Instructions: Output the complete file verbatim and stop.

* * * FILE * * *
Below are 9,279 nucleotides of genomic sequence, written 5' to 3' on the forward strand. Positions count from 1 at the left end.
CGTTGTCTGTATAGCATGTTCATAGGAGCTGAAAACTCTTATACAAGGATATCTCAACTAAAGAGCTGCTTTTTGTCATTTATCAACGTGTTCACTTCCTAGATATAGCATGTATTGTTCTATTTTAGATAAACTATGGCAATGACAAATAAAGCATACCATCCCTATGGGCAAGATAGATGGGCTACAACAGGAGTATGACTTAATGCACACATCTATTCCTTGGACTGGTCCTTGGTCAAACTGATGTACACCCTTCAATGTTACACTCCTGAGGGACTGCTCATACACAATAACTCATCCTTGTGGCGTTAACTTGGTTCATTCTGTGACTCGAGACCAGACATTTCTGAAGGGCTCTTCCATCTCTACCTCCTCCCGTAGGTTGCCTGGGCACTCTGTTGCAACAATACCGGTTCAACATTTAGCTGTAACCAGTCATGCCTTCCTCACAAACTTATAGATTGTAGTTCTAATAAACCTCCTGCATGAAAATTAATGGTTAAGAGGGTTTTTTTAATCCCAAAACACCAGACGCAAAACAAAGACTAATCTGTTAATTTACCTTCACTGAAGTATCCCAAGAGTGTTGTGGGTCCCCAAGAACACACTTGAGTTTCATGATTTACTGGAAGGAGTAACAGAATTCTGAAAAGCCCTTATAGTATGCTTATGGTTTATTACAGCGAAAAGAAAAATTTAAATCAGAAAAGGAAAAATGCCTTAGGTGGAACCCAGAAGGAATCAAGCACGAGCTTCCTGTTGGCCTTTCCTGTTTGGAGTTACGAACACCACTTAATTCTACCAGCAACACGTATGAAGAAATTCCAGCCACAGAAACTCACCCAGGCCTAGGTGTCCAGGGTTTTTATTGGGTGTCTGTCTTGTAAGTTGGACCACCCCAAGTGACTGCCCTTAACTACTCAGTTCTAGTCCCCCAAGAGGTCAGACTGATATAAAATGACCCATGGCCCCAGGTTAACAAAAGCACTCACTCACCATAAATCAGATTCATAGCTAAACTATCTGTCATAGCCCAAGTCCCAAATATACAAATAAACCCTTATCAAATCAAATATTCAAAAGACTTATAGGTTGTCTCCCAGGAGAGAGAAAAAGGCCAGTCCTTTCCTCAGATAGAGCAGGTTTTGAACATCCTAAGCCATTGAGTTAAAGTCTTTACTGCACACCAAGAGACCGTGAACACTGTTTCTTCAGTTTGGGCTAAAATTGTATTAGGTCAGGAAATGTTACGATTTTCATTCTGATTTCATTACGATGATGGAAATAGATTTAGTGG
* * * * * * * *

Below are 9,279 nucleotides of genomic sequence, written 5' to 3' on the forward strand. Positions count from 1 at the left end.
CGTTGTCTGTATAGCATGTTCATAGGAGCTGAAAACTCTTATACAAGGATATCTCAACTAAAGAGCTGCTTTTTGTCATTTATCAACGTGTTCACTTCCTAGATATAGCATGTATTGTTCTATTTTAGATAAACTATGGCAATGACAAATAAAGCATACCATCCCTATGGGCAAGATAGATGGGCTACAACAGGAGTATGACTTAATGCACACATCTATTCCTTGGACTGGTCCTTGGTCAAACTGATGTACACCCTTCAATGTTACACTCCTGAGGGACTGCTCATACACAATAACTCATCCTTGTGGCGTTAACTTGGTTCATTCTGTGACTCGAGACCAGACATTTCTGAAGGGCTCTTCCATCTCTACCTCCTCCCGTAGGTTGCCTGGGCACTCTGTTGCAACAATACCGGTTCAACATTTAGCTGTAACCAGTCATGCCTTCCTCACAAACTTATAGATTGTAGTTCTAATAAACCTCCTGCATGAAAATTAATGGTTAAGAGGGTTTTTTTAATCCCAAAACACCAGACGCAAAACAAAGACTAATCTGTTAATTTACCTTCACTGAAGTATCCCAAGAGTGTTGTGGGTCCCCAAGAACACACTTGAGTTTCATGATTTACTGGAAGGAGTAACAGAATTCTGAAAAGCCCTTATAGTATGCTTATGGTTTATTACAGCGAAAAGAAAAATTTAAATCAGAAAAGGAAAAATGCCTTAGGTGGAACCCAGAAGGAATCAAGCACGAGCTTCCTGTTGGCCTTTCCTGTTTGGAGTTACGAACACCACTTAATTCTACCAGCAACACGTATGAAGAAATTCCAGCCACAGAAACTCACCCAGGCCTAGGTGTCCAGGGTTTTTATTGGGTGTCTGTCTTGTAAGTTGGACCACCCCAAGTGACTGCCCTTAACTACTCAGTTCTAGTCCCCCAAGAGGTCAGACTGATATAAAATGACCCATGGCCCCAGGTTAACAAAAGCACTCACTCACCATAAATCAGATTCATAGCTAAACTATCTGTCATAGCCCAAGTCCCAAATATACAAATAAACCCTTATCAAATCAAATATTCAAAAGACTTATAGGTTGTCTCCCAGGAGAGAGAAAAAGGCCAGTCCTTTCCTCAGATAGAGCAGGTTTTGAACATCCTAAGCCATTGAGTTAAAGTCTTTACTGCACACCAAGAGACCGTGAACACTGTTTCTTCAGTTTGGGCTAAAATTGTATTAGGTCAGGAAATGTTACGATTTTCATTCTGATTTCATTACGATGATGGAAATAGATTTAGTGG